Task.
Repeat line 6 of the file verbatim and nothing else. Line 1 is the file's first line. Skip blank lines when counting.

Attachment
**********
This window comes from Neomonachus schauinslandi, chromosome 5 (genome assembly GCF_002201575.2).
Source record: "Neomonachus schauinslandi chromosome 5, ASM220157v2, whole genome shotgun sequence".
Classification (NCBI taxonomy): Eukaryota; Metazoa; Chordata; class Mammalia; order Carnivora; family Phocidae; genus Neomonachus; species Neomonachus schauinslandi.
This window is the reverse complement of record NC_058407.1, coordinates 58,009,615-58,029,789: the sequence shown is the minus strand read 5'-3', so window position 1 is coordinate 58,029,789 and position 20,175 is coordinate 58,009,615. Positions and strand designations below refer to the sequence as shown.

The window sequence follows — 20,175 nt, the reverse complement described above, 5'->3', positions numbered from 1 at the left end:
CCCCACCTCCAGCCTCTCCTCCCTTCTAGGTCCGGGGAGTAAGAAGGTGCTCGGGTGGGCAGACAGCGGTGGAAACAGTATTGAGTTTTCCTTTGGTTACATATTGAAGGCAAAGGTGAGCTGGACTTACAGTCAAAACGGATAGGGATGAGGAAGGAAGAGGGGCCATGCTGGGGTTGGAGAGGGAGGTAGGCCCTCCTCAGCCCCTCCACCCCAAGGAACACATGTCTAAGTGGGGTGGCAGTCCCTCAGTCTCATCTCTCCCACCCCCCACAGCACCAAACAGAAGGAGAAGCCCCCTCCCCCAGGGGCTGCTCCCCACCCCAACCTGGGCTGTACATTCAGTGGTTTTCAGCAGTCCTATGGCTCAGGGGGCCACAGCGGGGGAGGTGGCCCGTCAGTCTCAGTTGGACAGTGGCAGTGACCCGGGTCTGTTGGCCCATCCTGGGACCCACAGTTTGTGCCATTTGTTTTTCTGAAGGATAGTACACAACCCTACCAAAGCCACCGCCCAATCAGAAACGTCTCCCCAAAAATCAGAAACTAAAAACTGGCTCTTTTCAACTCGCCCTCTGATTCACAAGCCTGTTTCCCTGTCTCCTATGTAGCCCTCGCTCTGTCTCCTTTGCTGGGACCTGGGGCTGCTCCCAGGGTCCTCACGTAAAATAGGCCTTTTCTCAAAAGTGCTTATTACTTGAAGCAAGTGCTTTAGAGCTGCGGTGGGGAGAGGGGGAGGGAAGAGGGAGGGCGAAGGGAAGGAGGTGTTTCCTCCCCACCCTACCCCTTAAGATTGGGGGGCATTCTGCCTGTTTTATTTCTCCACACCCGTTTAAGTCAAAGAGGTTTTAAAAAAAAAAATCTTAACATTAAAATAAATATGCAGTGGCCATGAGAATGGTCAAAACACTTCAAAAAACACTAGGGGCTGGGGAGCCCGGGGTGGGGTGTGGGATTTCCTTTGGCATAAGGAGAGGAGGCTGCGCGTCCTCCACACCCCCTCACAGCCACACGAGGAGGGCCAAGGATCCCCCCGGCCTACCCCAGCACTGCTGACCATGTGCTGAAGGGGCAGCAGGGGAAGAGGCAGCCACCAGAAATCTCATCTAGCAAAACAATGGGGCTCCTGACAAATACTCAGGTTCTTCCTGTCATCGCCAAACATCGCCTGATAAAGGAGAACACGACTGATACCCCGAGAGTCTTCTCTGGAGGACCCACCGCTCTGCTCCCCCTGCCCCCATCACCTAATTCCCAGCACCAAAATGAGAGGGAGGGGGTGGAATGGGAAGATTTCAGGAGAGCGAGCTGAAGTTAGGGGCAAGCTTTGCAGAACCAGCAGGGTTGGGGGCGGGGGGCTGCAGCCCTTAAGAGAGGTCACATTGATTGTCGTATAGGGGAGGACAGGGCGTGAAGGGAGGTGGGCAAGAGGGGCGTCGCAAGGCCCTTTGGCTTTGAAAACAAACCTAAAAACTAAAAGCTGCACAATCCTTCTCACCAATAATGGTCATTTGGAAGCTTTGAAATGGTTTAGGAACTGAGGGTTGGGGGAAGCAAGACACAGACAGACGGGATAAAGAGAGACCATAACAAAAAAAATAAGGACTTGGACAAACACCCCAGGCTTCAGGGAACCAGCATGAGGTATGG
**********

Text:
CCCCACCTCCAGCCTCTCCTCCCTTCTAGGTCCGGGGAGTAAGAAGGTGCTCGGGTGGGCAGACAGCGGTGGAAACAGTATTGAGTTTTCCTTTGGTTACATATTGAAGGCAAAGGTGAGCTGGACTTACAGTCAAAACGGATAGGGATGAGGAAGGAAGAGGGGCCATGCTGGGGTTGGAGAGGGAGGTAGGCCCTCCTCAGCCCCTCCACCCCAAGGAACACATGTCTAAGTGGGGTGGCAGTCCCTCAGTCTCATCTCTCCCACCCCCCACAGCACCAAACAGAAGGAGAAGCCCCCTCCCCCAGGGGCTGCTCCCCACCCCAACCTGGGCTGTACATTCAGTGGTTTTCAGCAGTCCTATGGCTCAGGGGGCCACAGCGGGGGAGGTGGCCCGTCAGTCTCAGTTGGACAGTGGCAGTGACCCGGGTCTGTTGGCCCATCCTGGGACCCACAGTTTGTGCCATTTGTTTTTCTGAAGGATAGTACACAACCCTACCAAAGCCACCGCCCAATCAGAAACGTCTCCCCAAAAATCAGAAACTAAAAACTGGCTCTTTTCAACTCGCCCTCTGATTCACAAGCCTGTTTCCCTGTCTCCTATGTAGCCCTCGCTCTGTCTCCTTTGCTGGGACCTGGGGCTGCTCCCAGGGTCCTCACGTAAAATAGGCCTTTTCTCAAAAGTGCTTATTACTTGAAGCAAGTGCTTTAGAGCTGCGGTGGGGAGAGGGGGAGGGAAGAGGGAGGGCGAAGGGAAGGAGGTGTTTCCTCCCCACCCTACCCCTTAAGATTGGGGGGCATTCTGCCTGTTTTATTTCTCCACACCCGTTTAAGTCAAAGAGGTTTTAAAAAAAAAAATCTTAACATTAAAATAAATATGCAGTGGCCATGAGAATGGTCAAAACACTTCAAAAAACACTAGGGGCTGGGGAGCCCGGGGTGGGGTGTGGGATTTCCTTTGGCATAAGGAGAGGAGGCTGCGCGTCCTCCACACCCCCTCACAGCCACACGAGGAGGGCCAAGGATCCCCCCGGCCTACCCCAGCACTGCTGACCATGTGCTGAAGGGGCAGCAGGGGAAGAGGCAGCCACCAGAAATCTCATCTAGCAAAACAATGGGGCTCCTGACAAATACTCAGGTTCTTCCTGTCATCGCCAAACATCGCCTGATAAAGGAGAACACGACTGATACCCCGAGAGTCTTCTCTGGAGGACCCACCGCTCTGCTCCCCCTGCCCCCATCACCTAATTCCCAGCACCAAAATGAGAGGGAGGGGGTGGAATGGGAAGATTTCAGGAGAGCGAGCTGAAGTTAGGGGCAAGCTTTGCAGAACCAGCAGGGTTGGGGGCGGGGGGCTGCAGCCCTTAAGAGAGGTCACATTGATTGTCGTATAGGGGAGGACAGGGCGTGAAGGGAGGTGGGCAAGAGGGGCGTCGCAAGGCCCTTTGGCTTTGAAAACAAACCTAAAAACTAAAAGCTGCACAATCCTTCTCACCAATAATGGTCATTTGGAAGCTTTGAAATGGTTTAGGAACTGAGGGTTGGGGGAAGCAAGACACAGACAGACGGGATAAAGAGAGACCATAACAAAAAAAATAAGGACTTGGACAAACACCCCAGGCTTCAGGGAACCAGCATGAGGTATGG